You could get a bass synth that you could play with your feet.
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Old 01-27-2013, 10:49 PM   #19
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For those saying bass is a requirement, it can be done without- sometimes. Some bands sound great regardless, but some would just sound terrible, it depends on your style. And I have heard awesome bands play amazingly without a bassist in gigs, it is doable (the bassist usually sat in as rhythm guitarist because they didn't have one for gigs). You could also get a pianist, as someone else mentioned (well, unless you're going for a certain style, it may not be what you want). But introducing someone to the band usually won't hurt. If you don't like him/her, kick him/her out- the three of you started the band after all, not him/her. Also you could do it yourself on recordings- playing a relatively simple bass riff isn't too hard for most guitarists. Just takes a little bit of playing to get used to the big strings and big frets, and if you choose to not use a pick, to practice using your fingers. Another alternative is a lower baritone guitar (I personally want one tuned to A Standard so I can use it as a bass but also play it like a guitar). They're deeper then a guitar but not as deep as a bass (usually tuned to C,B or A Standard), and some bands have used them as a replacement for a bass really well. That would easier for you to play if you did it yourself, but harder to find either someone with a baritone guitar or to find a baritone guitar for yourself to play (although not that hard, the store here usually has ONE on a rack in the far back of the store).

As for the recordings, you might want to wait. Try getting gigs wherever you can. If you're making enough money to get professionally recorded (say, an entire album, not just a song or two), then do it. If not, invest in decent recording equipment and do it yourself- you can make it sound almost professional most of the time. That way you pay for it once and can record as many songs as you want.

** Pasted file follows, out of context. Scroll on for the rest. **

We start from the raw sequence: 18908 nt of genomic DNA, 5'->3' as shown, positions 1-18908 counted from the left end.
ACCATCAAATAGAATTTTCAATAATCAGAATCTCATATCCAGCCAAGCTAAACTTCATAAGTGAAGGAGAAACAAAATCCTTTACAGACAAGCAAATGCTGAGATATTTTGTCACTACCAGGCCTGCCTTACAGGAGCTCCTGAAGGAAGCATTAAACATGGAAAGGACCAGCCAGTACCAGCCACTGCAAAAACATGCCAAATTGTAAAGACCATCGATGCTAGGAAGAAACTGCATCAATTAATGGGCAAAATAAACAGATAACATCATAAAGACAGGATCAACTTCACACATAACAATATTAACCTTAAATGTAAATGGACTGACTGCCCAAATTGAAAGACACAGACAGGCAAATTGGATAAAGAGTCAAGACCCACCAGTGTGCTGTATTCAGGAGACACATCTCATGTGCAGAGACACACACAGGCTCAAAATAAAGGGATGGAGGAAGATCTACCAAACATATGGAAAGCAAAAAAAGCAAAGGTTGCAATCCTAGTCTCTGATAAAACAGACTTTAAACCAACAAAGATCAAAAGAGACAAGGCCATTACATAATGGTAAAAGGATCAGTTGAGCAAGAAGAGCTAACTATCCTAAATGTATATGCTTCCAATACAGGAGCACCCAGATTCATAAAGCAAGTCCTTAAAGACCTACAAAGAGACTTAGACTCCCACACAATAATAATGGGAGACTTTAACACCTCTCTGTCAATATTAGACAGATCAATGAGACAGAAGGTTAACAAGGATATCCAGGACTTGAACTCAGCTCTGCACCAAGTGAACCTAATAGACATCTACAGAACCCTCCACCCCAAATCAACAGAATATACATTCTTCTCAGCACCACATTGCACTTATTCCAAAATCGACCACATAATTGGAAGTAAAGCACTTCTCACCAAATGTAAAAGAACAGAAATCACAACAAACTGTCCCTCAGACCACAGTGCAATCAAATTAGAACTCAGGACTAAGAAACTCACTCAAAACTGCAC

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Old 01-28-2013, 06:54 PM   #20
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Although there are successful bands that sound good without bass, the vast majority of bands do have bass players. Obviously it is completely up to you whether or not you want a bass player. I would suggest that you have a careful listen to bands that you like and try to listen for the bass parts. This will help you to see what bass could add to your sound. If you know any bassists, you could ask them to play with your band as a trial to see how you sound with a bassist (of course you should tell them it's only for a trial and that they're not in the band).

With regards to promoting your band, I would look at trying to get some gigs. Gigs are a great way to improve as a band, as playing live is quite different to playing in your bedroom or wherever you practice. Gigs will also help promote your band and provide you with an opportunity to meet other bands and other musicians (who might just happen to play bass). You should also create a facebook page for your band. This is important so that when people see your gigs and like your band, they can find out more about your band from your facebook. And if they "like" your band, they will receive your bands posts in their newsfeed, so you can tell them all about your gigs (I think... I'm not great with facebook). I wouldn't bother spending money on recording at your stage. If you really do want to record, I would look into cheap ways to record at home using free recording software. I think at your stage is more important to focus on making your band sound good musically (ie. write more songs, keep practicing and improving the songs you've already written)